First OzSpace workshop and website launch

We’re delighted to announce that the OzSpace project’s new website is up and running! This is your go-to site for information about the OzSpace project’s design, team members, focus languages, project blog, and more. The blog will contain updates on the project, including publication news and notices about upcoming talks.

Our very first piece of news is that the OzSpace team came together last month for the project’s first in-person meeting. The five-day workshop was held in Sydney, on the country of the Wallumattagal clan of the Dharug nation. Researchers across Australia and internationally participated over the course of the week.

The workshop was an chance to share progress on the sociotopographic study, which investigates diversity of spatial language within communities of Indigenous languages. Bill Palmer presented the conceptual typology of spatial frames of reference underpinning the project, and Alice Gaby and Bill Palmer presented on the latest iteration of the sociotopographic model. Joe Blythe discussed Murrinhpatha data, particularly with respect to gesture. Tom Ennever discussed navigation narrative techniques and what they revealed about Kukatja spatial language. Eleanor Yacopetti shared some preliminary findings from Kune narrative recordings and linguistic tasks. In addition, Laurits Stapput Knudsen presented findings from his previous research into the spatial language of Nahuatl (Mexico), from the Nahuatl Space project.

We explored, discussed, and developed data collection techniques for the project, including for frames of reference, navigation, gesture, associated motion, topological relations, and psycholinguistic data. We were especially excited to trial and workshop new methods for elicitation using the Rotating Scene Machine (pictured below, made by Joe Blythe) for spatial and landscape terms. More details to come!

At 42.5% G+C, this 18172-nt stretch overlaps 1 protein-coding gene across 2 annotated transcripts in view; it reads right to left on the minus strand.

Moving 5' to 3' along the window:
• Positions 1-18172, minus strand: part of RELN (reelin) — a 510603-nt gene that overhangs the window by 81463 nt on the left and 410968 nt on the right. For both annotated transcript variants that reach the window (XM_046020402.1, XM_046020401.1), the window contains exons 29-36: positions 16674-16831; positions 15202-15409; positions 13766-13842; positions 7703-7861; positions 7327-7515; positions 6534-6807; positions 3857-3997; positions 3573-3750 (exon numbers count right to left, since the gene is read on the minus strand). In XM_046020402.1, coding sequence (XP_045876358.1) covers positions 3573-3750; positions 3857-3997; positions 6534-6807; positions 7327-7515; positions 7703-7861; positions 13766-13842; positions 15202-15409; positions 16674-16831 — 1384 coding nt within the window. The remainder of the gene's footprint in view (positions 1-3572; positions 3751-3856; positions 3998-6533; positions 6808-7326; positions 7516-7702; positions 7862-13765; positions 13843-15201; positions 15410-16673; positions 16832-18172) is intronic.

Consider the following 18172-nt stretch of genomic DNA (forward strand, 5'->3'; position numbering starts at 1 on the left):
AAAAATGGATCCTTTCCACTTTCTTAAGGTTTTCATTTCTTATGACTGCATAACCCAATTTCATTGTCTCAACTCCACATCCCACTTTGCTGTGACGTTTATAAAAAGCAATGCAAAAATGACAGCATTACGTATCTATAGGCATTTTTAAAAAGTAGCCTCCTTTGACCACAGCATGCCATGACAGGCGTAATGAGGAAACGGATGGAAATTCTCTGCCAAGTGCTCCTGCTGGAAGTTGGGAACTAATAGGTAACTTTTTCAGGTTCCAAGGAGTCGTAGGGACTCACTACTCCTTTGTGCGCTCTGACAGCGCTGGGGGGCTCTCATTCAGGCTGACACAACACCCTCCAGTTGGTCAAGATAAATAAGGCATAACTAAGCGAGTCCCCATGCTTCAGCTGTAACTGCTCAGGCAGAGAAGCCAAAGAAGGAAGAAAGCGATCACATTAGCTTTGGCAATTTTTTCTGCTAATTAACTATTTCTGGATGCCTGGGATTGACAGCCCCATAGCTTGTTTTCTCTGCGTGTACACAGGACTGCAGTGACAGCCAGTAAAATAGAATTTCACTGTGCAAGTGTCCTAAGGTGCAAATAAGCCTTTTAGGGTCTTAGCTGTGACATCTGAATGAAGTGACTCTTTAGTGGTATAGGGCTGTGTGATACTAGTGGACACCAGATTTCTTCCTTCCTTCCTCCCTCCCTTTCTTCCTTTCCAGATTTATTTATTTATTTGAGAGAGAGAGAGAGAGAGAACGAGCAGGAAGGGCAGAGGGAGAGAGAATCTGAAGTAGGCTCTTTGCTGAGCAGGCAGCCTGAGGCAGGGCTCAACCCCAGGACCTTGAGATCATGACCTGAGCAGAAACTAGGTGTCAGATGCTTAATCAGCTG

Picture of the Rotating Scene Machine. Small landscape with a road, a truck, and animals

The team also discussed the design of the topographic correspondence study. The goal of this part of the project is to build a database of spatial language across Australian languages. Bill Palmer outlined theoretical innovations to be implemented in the project. Clair Hill presented the preliminary results of her work on the Northeast Paman languages of Cape York, and discussed challenges associated with categorising spatial expressions in the languages. Jayden Macklin-Cordes presentated preliminary thoughts on how to structure the OzSpace database to be as versatile and useful as possible. Jonathon Lum from Melbourne Uni joined us to offer his experience with database building and data coding in Bill Palmer and Alice Gaby’s previous Atolls Space project. These presentations led to discussions and decisions on how to proceed with building the OzSpace database, and we’re excited to develop the database to build on the results of the preliminary survey of geocentric space in 116 languages presented in Dorothea Hoffmann, Bill Palmer and Alice Gaby’s recent paper.

Keep an eye out on this website – more posts from the OzSpace project are coming soon.

Twitter: @OzSpace_Proj